Ruinas Romanas


We often pass signs to ‘Ruinas Romanas’ but our guidebook told us that the best preserved in Portugal were at Conimbriga, just south of Coimbra. Our ‘All the Aires’ book didn’t show anything nearby, but it turns out that it doesn’t cover anything like all the aires or possible overnight spots. We found a mention on a Portuguese website that it was possible to spend the night at Conimbriga – really? That would be handy! We got there late afternoon and found a large carpark with big bays and lots of trees. Better than some of the campsites we’ve paid to stay on. We checked with the museum staff, explaining that we wanted to visit the site & museum the following day and spend the night in the carpark. Not a problem, said the staff. Oh, and you are welcome to take your dog around the ruins with you. Well, thank you very much. I love Portugal.

Conimbriga was a large Roman town, built on the site of an Iron Age settlement, remains of which are still visible. One of the most striking things about the ruins is the defensive wall that was erected as the empire was crumbling – parts of the original town, including the amphitheatre and several villas & other buildings, were sacrificed when the wall was built, in some cases right through the villa. Only 15% of the town has been excavated and much of that is open to the elements, including some stunning mosaic floors. We complain sometimes about the cost and commercialisation of historic monuments in the UK, but at €4 a pop, it is going to take a while to raise the money to do more with this site. Never mind – what is there is amazing.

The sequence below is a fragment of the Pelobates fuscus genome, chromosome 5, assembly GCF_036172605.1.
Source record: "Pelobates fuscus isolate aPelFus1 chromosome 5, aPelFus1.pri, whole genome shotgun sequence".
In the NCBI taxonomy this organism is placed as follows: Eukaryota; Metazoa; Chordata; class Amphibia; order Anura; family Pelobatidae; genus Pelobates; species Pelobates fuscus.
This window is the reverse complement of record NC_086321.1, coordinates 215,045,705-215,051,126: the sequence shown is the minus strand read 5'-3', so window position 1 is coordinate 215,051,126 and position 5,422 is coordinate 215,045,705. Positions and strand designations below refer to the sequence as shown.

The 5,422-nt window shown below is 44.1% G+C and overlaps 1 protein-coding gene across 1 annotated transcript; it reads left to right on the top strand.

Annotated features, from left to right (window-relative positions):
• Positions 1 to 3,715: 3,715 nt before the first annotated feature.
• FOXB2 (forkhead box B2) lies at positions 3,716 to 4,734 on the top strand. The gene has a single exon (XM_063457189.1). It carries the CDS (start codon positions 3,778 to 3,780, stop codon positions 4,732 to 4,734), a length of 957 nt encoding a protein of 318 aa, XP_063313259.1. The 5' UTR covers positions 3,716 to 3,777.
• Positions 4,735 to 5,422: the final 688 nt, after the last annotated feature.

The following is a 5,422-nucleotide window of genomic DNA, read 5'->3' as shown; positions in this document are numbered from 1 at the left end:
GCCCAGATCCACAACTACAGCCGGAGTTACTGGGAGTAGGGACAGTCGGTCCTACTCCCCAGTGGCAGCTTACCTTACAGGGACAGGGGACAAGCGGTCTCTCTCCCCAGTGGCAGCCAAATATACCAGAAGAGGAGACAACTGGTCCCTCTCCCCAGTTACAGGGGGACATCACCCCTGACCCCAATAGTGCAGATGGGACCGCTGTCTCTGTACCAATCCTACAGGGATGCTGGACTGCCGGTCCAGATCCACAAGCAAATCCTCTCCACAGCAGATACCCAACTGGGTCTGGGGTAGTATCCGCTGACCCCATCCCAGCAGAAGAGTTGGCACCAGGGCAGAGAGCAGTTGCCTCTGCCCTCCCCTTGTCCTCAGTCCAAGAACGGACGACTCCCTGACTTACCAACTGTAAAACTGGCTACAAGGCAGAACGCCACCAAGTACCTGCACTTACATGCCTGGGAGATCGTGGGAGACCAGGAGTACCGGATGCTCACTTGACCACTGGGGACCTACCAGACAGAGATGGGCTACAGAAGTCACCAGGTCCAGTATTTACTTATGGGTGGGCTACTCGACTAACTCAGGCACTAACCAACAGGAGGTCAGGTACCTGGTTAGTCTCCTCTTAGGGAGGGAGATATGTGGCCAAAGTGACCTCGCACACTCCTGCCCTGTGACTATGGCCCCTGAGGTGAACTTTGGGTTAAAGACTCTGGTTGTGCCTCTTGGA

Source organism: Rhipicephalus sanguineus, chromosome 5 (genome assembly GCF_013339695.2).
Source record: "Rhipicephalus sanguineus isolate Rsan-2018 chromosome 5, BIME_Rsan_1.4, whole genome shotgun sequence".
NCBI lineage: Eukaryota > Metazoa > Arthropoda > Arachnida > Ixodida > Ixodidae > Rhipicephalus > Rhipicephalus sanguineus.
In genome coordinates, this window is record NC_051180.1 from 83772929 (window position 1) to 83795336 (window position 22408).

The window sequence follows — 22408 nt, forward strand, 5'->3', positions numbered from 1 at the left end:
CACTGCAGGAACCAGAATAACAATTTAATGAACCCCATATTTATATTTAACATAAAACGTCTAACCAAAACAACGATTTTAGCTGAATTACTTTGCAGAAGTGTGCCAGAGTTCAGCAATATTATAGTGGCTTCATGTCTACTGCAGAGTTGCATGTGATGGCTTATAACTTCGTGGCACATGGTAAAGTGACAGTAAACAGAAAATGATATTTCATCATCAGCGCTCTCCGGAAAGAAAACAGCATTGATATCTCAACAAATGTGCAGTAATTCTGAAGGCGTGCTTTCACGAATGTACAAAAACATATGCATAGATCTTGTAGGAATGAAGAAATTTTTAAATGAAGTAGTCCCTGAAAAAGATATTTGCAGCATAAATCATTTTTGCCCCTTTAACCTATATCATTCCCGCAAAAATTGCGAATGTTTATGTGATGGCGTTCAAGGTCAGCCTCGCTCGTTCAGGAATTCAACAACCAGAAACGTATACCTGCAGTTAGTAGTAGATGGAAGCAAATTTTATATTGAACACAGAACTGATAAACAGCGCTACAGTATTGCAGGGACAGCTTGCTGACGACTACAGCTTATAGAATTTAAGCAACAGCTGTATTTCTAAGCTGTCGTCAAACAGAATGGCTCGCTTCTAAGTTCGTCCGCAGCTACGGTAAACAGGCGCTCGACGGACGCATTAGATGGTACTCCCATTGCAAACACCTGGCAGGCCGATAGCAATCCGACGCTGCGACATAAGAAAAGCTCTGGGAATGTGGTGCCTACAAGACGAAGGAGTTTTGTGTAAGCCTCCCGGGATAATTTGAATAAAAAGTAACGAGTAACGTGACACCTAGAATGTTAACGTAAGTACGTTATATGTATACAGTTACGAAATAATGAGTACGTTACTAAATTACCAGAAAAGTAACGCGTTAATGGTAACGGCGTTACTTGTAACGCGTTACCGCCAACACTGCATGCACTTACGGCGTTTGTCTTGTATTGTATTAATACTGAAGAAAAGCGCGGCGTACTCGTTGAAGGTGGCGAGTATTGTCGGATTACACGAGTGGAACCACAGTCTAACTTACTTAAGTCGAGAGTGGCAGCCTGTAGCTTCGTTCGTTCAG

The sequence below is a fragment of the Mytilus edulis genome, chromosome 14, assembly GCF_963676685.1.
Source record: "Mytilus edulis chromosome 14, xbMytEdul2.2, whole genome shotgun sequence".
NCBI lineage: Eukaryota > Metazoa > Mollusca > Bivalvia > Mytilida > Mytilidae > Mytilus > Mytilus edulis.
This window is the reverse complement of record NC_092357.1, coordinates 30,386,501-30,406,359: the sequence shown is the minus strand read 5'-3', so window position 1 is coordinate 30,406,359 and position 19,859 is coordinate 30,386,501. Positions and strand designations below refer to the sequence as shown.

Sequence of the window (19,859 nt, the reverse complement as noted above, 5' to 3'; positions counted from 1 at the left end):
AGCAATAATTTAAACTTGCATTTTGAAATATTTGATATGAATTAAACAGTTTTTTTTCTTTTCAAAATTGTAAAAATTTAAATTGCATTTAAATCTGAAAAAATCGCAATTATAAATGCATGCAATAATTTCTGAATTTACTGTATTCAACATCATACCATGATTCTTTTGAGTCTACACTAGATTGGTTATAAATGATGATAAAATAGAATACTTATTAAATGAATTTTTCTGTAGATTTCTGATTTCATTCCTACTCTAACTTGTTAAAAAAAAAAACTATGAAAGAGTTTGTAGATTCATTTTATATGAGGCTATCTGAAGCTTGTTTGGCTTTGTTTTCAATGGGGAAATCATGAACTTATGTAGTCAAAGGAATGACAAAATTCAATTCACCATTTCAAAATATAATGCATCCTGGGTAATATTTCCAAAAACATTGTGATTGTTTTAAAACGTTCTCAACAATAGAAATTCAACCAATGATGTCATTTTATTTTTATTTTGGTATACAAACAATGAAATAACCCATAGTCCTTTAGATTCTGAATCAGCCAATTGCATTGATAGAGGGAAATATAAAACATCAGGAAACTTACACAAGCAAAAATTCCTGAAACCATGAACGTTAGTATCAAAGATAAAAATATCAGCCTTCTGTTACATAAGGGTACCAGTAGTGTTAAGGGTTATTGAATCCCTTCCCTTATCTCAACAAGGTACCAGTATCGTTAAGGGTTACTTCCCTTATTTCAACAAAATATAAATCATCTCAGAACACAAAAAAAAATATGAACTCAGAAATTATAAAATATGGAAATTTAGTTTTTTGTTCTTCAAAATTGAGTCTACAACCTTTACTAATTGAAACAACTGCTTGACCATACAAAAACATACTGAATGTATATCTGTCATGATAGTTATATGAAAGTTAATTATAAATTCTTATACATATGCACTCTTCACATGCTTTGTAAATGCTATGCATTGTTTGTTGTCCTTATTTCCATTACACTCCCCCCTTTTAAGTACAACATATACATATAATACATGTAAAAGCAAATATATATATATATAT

Apparently the Romans played Trivial Pursuit. Who knew?!…

We are now at a campsite in the Serra d’Estrela – we are at about 1200m and it is cold. Really, really cold and damp. We came here to use the washing machine and wifi – turns out they don’t have a washing machine and the wifi only works in a room that can’t be much above freezing. We have light a fire in the hope of warming it up a bit, but the effect is purely psychological at the moment. Despite this, the site is beautiful – in the mountains of a natural park, quiet, surrounded by trees. So we are going to stay – which is a bit odd for a group of people who don’t like cold or damp.

I must go now – I can see my breath and can’t feel my fingers, which is making it increasingly difficult to type. Back to the van for heating and a hot chocolate I think!

S

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Categories: Portugal | 2 Comments

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2 thoughts on “Ruinas Romanas

  1. I persevered with the cold WIFI room which slowly filled with smoke but eventually warmed marginally above ambient. The fire was roaring some of the time but mostly not. After a couple of hours of pretending to be having a good time I gave in. That was yesterday. Today I still smell of wood smoke but the hot chocolate was great. The good news is that today the sun is shining and all’s well with the world. We have done a bit of hand washing to get us by and after lunch we are off to the town for a stroll around. Oh, as to the Roman villa, I have nothing to add other than I am a bit fond of wandering around Roman streets built over Iron Age streets, on an easily-defended promontory that has probably been occupied since before Cro-Magnon arrived in the area. Except I will add that their descendants live next door in the modern village which still uses Roman materials and structures in their everyday life: not in a touristy way – it’s just there, so they use it.

  2. Pingback: Busy, busy, busy | A Portuguese Adventure

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